RE: I'm confused
By bug77 on 7/25/2013 11:15:50 AM , Rating: 2
When I said they'll disappear, I meant from vendor's catalogues. I know people will hold on to their TV a while longer.


RE: I'm confused
By Rukkian on 7/25/2013 11:15:36 AM , Rating: 3
It is your option, but paying ~$300 extra for a "smart" tv, where most of the apps are not updated very often and have a clunky interface instead of $35 for a portable device that should work with any HDMI (practically) TV, does not sound smart.

All of the so called "smart" tvs I have played with have older interfaces, that rarely update and are not as easy to use.


RE: I'm confused
By bug77 on 7/25/2013 12:08:33 PM , Rating: 2
First of all, the difference is not $300. It may not even be $200.
Second, "dumb" TVs are also limited to "100Hz" or so (using the marketing speak where 100Hz can mean a lot of things). Smart TV routinely do 200, 400 or more.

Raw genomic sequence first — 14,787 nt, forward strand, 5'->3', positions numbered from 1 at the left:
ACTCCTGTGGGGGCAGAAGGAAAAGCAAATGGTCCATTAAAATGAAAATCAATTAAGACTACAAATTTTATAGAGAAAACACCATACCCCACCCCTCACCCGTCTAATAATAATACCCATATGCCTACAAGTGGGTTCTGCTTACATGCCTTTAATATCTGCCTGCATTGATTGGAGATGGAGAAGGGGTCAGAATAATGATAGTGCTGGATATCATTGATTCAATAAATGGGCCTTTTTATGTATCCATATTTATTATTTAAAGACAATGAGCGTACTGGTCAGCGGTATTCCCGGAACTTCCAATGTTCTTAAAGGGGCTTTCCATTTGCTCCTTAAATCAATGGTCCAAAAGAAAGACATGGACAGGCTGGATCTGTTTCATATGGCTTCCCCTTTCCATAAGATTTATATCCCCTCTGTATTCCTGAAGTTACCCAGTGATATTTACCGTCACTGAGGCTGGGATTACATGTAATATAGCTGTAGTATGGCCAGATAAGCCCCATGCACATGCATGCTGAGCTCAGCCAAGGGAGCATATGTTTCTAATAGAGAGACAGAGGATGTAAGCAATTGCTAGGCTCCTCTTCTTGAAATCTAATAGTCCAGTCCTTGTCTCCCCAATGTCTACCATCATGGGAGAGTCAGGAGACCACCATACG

So yes, I got that someone who doesn't have a smart TV could use this, but it doesn't save you nearly as much as you'd think.

Also, the apps on my Samsung seems to be getting a few updates each month. Don't ask me what they do, I don't get a change log. The YouTube application which I use the most has gotten some nice improvements, tho.


RE: I'm confused
By Rukkian on 7/25/2013 12:54:32 PM , Rating: 2
I have a 240HZ LG LED 42", and it was more than $300 more than the equivalent smart LG. I have no need for a smart tv, cause I have a pc next 2 it with an hdmi out, but I am still ordering one of these, cause it is cheaper than adding a bt keyboard and mouse to use from the couch. I also dont have to pay the extra price if/when I change out my tv again.

While it may not be for everybody, I was responding to those that say there is absolutely no need for this and will be replaced by smart tv's.


RE: I'm confused
By Moishe on 7/26/2013 2:22:07 PM , Rating: 2
Exactly.... the control mechanism, portability, and price make this a no-brainer.


RE: I'm confused
By XZerg on 7/25/2013 12:57:53 PM , Rating: 2
your argument is invalid! there, happy?

this merely serves as an option for those who have tvs that do not provide features this device does or want some device that they can control via their ios/andriod devices.

heck i wonder if i can connect this to my monitor and watch movies off of it. imagine that.